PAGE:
The Dublin system has clearly failed, leaving most of the responsibilities for asylum to the frontline Member States of the EU. The time has come to reform it according to the principles of solidarity and equal sharing of responsibilities. The European Parliament has voted with a large majority to put in place a fairer and centralised Dublin system.
The EU’s Dublin Regulation sets the criteria that determine the responsibility of a member state for every asylum application lodged in the EU and is now being revised for the third time. When looking for the reasons for its failure, one can easily point out the fact that, for more than twenty years, the Dublin system relied mainly on a hypocritical criterion, namely “first country of irregular entry”, that throughout the years has put most of the responsibility for examining asylum requests on the front-line member states. When the migratory flows started increasing as a consequence of political instability – particularly after the worsening of the Libyan situation and then the Syrian crisis – and of increasing inequalities and impact of climate change, it became obvious that the current Dublin system was unfit for purpose and unsustainable. The time has come to finally address its shortcomings and move towards a fairer and more effective system based on the principles of solidarity and equal sharing of responsibility enshrined in Article 80 of the Treaty.
When the migratory flows started increasing as a consequence of political instability – particularly after the worsening of the Libyan situation and then the Syrian crisis – and of increasing inequalities and impact of climate change, it became obvious that the current Dublin system was unfit for purpose and unsustainable.
Sharing the responsibility
As a progressive reform of the Dublin system should therefore first and foremost entail a real responsibility sharing system between Member States in order to create the basis of a unified, centralised and truly Common European Asylum system.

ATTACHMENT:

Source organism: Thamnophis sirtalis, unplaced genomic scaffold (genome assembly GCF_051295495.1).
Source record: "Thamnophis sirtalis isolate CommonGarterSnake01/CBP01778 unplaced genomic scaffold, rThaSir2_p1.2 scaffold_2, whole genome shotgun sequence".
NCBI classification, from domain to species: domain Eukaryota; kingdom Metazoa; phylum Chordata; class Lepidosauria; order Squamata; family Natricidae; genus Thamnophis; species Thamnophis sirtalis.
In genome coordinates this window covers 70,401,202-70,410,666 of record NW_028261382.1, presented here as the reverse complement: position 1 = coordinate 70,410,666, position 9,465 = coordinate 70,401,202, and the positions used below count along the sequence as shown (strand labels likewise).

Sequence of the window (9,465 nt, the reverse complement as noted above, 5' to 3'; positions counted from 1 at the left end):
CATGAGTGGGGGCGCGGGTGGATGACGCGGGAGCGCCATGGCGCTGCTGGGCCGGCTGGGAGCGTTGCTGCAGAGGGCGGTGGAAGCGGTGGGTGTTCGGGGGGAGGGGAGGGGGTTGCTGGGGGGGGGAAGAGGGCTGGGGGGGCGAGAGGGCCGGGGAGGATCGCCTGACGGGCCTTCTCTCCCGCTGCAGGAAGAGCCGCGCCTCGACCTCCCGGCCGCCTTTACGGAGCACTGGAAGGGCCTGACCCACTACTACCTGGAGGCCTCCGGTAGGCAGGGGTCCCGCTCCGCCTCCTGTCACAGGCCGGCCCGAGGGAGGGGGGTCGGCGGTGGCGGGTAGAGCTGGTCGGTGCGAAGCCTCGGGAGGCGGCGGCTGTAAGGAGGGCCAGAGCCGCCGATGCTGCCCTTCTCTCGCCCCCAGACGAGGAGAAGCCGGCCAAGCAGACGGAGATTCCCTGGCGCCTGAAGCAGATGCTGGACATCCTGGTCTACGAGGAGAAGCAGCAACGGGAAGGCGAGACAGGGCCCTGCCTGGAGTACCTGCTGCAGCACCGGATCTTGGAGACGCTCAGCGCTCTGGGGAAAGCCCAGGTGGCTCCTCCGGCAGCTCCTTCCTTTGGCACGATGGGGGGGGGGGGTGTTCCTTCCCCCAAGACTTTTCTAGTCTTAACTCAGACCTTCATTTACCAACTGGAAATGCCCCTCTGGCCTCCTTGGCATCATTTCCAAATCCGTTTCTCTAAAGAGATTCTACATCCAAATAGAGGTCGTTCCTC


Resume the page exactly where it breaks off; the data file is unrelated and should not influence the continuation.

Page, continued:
On November 16th, 2017, the European Parliament voted by a large majority (390 in favour, 44 abstentions and 175 against) for a major change in the Dublin Regulation. With this historical vote, supported by the GUE, Greens, S&D, ALDE and EPP, the Parliament approved a strong mandate to negotiate with the Council a reform of the Dublin system that finally deletes the first country of entry criterion and replaces it with a permanent and automatic relocation mechanism, in which every member state has to participate by accepting a quota of asylum seekers (determined by population size and GDP). If the asylum seeker has no meaningful links with a Member State, the relocation mechanism would be triggered, providing them with a limited choice among the four Member States that are the furthest from reaching their quota. If a member state should refuse to comply with its obligations under the relocation mechanism, it would face consequences with regard to its reception of EU funds.
The Parliament has sent a very strong signal both to the Council and to European citizens: it wants common European solutions for what is clearly a European challenge that no member state can face alone. And the message is even clearer for those governments that refuse to contribute in terms of welcoming refugees. It is not possible to want only the benefits of belonging to the Union without sharing the responsibilities that stem from EU membership.
The European Parliament’s innovative proposals
The text voted by the Parliament contains many profoundly innovative elements. It generally strengthens the procedural guarantees and provision of information for asylum seekers, it introduces a special accelerated procedure for family reunifications (that could take up to two years now) and it ensures consideration of the meaningful links of the applicants with member states (e.g. a previous stay or academic titles) with a view to facilitating integration. Specific guarantees are added for minors, by ensuring the swift appointment of a guardian and by stating that any decision on minors should be preceded by a multidisciplinary assessment of his or her best interests.
Furthermore, the Parliament has rejected the mandatory inadmissibility checks proposed by the European Commission, based on the very vague and discretionary concept of safe third countries, as well as the sanctions approach that was replaced with a much more effective mechanism based on incentives to comply and disincentives for secondary movements.
From a progressive point of view, the Parliament’s position is a big step forward. It deserves all the support needed to put pressure on the Council in view of a very difficult and delicate negotiation. The future of the EU hangs on its ability to develop more effective and more human migration and asylum policies and we bear a huge responsibility for this. This is not ‘an invasion’, as the extreme right tries to depict it. In 2016, 1,250,000 asylum requests were presented in the whole of the EU, which represents only 0.25% of the EU’s population and the same number of refugees that Lebanon is hosting alone. With common European solutions based on solidarity and equal sharing of responsibility this phenomenon is not only perfectly manageable, but can also provide significant opportunities for local communities in the EU.